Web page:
|Publication number||US4370636 A|
|Application number||US 06/250,825|
|Publication date||Jan 25, 1983|
|Filing date||Apr 3, 1981|
|Priority date||Apr 3, 1981|
|Publication number||06250825, 250825, US 4370636 A, US 4370636A, US-A-4370636, US4370636 A, US4370636A|
|Inventors||John R. VanPatten|
|Original Assignee||General Electric Company|
|Export Citation||BiBTeX, EndNote, RefMan|
|Patent Citations (13), Referenced by (7), Classifications (10), Legal Events (5)|
|External Links: USPTO, USPTO Assignment, Espacenet|
The present invention relates to electric circuit breakers and, more particularly, to an electromagnetically operated straight line motion dual-break contactor of the enclosed arc chamber type.
Electromagnetically operated dual-break contactors are generally constructed such that an armature is operated by an electrically generated magnetic field to cause displacement of moveable contacts to either engage with or disengage from fixed contacts. Springs are commonly employed to return the armature and moveable contacts to their non-energized position.
Opening the contacts in such contactors usually results in an arc being formed between the moveable and fixed contacts, particularly in circuits where a relatively large direct current (DC) is being interrupted. The temperature of such electric arcs, varying between 6,000 and 20,000 degrees Kelvin, exceeds the melting temperature of known metals and will cause melting and vaporization of the surfaces of the contacts. Melting and vaporization of the contact surfaces produce pitting and other surface irregularities which may reduce the area of surface contact on closure and increase the likelihood of contact welding due to the smaller current carrying area.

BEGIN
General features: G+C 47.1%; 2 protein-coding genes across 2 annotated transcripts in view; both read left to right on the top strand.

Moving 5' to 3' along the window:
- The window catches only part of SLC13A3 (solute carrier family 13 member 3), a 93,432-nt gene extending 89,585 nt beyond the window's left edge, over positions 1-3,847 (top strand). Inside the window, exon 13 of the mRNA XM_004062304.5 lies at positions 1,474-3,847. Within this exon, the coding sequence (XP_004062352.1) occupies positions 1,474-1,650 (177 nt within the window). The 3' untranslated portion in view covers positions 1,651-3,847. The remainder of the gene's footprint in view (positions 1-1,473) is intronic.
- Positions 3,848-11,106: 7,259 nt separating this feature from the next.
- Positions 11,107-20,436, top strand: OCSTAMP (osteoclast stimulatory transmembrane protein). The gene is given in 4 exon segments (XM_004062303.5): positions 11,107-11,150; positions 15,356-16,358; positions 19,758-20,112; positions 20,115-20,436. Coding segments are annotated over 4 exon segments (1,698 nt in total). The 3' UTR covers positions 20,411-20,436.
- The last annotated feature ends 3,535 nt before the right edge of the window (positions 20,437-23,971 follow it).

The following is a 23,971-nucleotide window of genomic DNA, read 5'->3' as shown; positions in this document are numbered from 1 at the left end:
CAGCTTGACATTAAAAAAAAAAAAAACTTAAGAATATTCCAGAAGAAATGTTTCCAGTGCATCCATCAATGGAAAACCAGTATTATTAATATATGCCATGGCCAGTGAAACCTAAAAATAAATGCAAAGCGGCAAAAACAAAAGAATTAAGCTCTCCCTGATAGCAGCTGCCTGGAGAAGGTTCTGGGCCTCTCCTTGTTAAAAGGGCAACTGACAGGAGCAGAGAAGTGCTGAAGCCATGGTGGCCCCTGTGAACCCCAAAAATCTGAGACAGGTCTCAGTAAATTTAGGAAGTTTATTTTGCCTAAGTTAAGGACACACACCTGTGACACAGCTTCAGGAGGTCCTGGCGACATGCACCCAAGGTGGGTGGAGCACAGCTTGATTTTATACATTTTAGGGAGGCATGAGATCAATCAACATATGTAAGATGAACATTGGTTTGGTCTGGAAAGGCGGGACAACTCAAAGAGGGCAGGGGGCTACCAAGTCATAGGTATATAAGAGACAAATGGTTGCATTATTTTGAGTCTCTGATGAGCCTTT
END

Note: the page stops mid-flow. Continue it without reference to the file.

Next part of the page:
Numerous features have been incorporated in contactors in efforts to minimize contact arcing with the intent being to extinguish the arc as rapidly as possible. Since an arc can be extinguished by either reducing the voltage which sustains it or by extending or dividing the arc so that the existing voltage is insufficient to sustain it, approaches to arc extinction have included arc chutes to divide and/or extend the arc and air and magnetic devices to "blow" the arc out by extension. While these approaches are useful in relatively large contactors, their application to smaller contactors has not always been practical. For example, a 100 ampere contactor for an electric truck or car must be relatively small unit in which it is impractical to use air or magnetic devices of sufficient strength to blow out a fault current arc or to use a bulky arc chute to extinguish such an arc. In addition, the small size of such contactors limits the maximum available contact separation to a magnitude insufficient for fault current arc extinction. Although magnetic blow-out coils are often used in smaller sized contactors, commercially available contactors do not meet the size requirements for an electric vehicle and yet have suitable fault current arc extinction capability to yield long contact life.